The Lightyears’ other stand-out element is vocals. There’s no frontman in this band; all three members are singers, resulting in unusual lush harmonies, like The Beach Boys meeting The Housemartins and spawning little McFlys. Again, the latter connection is no bad thing (Whatever you think of the McFly boys, you’ve got respect their harmonious singing-while-playing skills), and probably brought on in my mind by the somewhat Beatles-esque vibe that runs through this album, aptly for a band that went down a storm at The Cavern Club.

The band certainly have a talent for the right kind of self-publicity, and using tools such as their award-winning website (including news, reviews, downloads, photo galleries and The Lightyears comic strip) at, they are sure to continue to drum up ever-increasing audience numbers for their forthcoming string of live dates, starting off at the 12 Bar Club in Soho next Thursday with The Savoy and nu-folk pairing Megson.

The Lightyears currently have two new entries in the Top 10 chart on unsigned music and graduate jobs website Ragtime. Make the boys number one by visiting, locating the LYs songs, clicking on ‘Play Track’ and giving the band a fat 10 out of 10 (you don’t need to register with the site to vote).

Photos of The Lightyears’ December album launch show at The Clapham Grand, taken by Alex Cooke, are now available to view on the website. Mission Creep can also be bought from the website shop for £10, plus postage. - Newbury Weekly News, Berkshire UK


EMILY (2007)
Three as yet unreleased tracks produced by Hugh Padgham (The Police, Genesis, Paul MacCartney). Title track "Emily" has received national airplay in the US on WXPN Philadelphia.

PHOENIX (2006)
Self-released 5-track EP

Self-released 11-track album

Self-released 4-track EP

Self-released 3-track EP

Self-released 11-track album

Self-released 13-track album

Self-released 10-track album



The Lightyears play intense and catchy pop-rock, characterised by driving keyboard riffs, punchy guitars, solid grooves and soaring vocal harmonies.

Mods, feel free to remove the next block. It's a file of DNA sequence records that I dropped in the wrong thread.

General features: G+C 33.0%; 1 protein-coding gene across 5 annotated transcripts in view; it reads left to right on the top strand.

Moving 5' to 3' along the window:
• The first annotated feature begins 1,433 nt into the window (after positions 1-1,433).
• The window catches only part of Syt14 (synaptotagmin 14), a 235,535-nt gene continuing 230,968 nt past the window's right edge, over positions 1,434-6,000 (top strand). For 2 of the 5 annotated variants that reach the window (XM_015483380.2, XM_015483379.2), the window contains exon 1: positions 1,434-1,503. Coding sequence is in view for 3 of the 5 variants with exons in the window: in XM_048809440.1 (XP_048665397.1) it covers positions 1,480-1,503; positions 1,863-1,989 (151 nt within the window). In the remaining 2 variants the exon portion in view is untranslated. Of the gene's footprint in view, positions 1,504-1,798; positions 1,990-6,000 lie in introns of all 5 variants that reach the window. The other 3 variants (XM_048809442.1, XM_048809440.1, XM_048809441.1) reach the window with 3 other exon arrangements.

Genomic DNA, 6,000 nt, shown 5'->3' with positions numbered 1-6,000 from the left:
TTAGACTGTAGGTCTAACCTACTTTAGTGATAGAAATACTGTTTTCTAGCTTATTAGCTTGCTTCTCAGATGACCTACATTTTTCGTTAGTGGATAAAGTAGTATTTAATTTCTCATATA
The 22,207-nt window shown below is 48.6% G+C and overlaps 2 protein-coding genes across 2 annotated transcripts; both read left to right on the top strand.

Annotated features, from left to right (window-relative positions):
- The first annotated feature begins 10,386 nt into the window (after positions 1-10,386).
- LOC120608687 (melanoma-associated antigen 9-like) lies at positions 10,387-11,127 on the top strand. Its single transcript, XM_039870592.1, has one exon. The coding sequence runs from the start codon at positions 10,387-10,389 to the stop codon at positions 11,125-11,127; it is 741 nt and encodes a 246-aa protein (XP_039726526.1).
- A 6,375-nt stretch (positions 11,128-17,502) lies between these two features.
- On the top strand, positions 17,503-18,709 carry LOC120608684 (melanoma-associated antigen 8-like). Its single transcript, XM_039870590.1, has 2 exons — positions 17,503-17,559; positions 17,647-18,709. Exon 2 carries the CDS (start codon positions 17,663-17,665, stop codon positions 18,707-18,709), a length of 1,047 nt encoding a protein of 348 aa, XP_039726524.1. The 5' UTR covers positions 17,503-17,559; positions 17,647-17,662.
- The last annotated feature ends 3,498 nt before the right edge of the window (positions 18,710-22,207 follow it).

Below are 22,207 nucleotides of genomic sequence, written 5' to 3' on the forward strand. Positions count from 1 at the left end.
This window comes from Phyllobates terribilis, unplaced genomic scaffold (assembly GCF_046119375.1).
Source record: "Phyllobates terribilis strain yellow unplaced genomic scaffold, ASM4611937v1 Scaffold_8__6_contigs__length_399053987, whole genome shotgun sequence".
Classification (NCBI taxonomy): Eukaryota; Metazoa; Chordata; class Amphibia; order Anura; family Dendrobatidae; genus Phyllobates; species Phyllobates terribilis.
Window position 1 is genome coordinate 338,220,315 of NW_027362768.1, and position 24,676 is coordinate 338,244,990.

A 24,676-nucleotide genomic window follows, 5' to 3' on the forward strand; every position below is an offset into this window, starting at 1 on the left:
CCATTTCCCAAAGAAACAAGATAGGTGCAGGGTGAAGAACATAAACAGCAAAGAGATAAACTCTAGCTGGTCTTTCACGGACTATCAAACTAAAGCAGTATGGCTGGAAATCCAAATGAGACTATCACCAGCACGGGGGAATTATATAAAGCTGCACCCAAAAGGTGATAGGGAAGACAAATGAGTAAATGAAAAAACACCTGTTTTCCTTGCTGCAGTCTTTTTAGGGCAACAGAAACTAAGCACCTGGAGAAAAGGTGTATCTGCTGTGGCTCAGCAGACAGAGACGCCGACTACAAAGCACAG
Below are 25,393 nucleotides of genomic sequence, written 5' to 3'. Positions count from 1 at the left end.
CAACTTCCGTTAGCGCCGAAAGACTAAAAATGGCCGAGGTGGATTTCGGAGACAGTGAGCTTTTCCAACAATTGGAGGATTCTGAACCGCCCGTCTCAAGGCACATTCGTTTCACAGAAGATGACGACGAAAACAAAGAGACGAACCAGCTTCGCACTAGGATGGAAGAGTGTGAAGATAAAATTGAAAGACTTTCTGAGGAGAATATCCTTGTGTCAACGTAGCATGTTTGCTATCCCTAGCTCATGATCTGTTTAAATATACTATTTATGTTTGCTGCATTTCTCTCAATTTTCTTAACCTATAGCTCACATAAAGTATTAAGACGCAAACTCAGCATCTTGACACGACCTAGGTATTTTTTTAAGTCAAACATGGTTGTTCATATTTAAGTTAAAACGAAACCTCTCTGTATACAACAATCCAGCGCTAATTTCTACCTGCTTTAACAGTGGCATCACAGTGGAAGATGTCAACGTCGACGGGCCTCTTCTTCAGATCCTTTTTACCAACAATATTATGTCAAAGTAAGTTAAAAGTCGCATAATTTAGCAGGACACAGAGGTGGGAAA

Live highlights in the UK include Liverpool’s Cavern Club, Glastonbury Festival and The Marquee. Since 2006 the band have been touring internationally, playing the French Alps, Belgium, Ireland, South Korea and the East Coast of America. In the USA the band appeared on national radio and played two sell-out shows in Philadelphia on two consecutive nights.

Last May The Lightyears won BEST POP/ROCK ACT at the UK INDY Awards. More recently the band have begun recording with top producer Hugh Padgham (Sting & The Police, Genesis, Paul McCartney, David Bowie) and toured to Phuket in Thailand.

The new year began with a sell-out show at London's famous Water Rats venue and a nomination for the 2008 INDY Awards. Tour dates across the UK, along with a return to East Asia, are planned for later this year.

For more information visit

''The Lightyears are the hottest unsigned band in London"

“The Lightyears are definitely one of the best unsigned bands that I have ever seen or heard…”

"For an indie-pop band they've got a very mature body of work. If the La's and Wham! had a bastard pop-child they'd sound like this..."

"Their signature track "Emily" could have charted in any of the past four decades..."

"The Lightyears are being widely touted as Next Big Things"

“The Lightyears - back by popular demand”

“Gorgeous, harmony-filled melodies - proof that intelligent pop still exists”

“One of the hottest bands in the UK”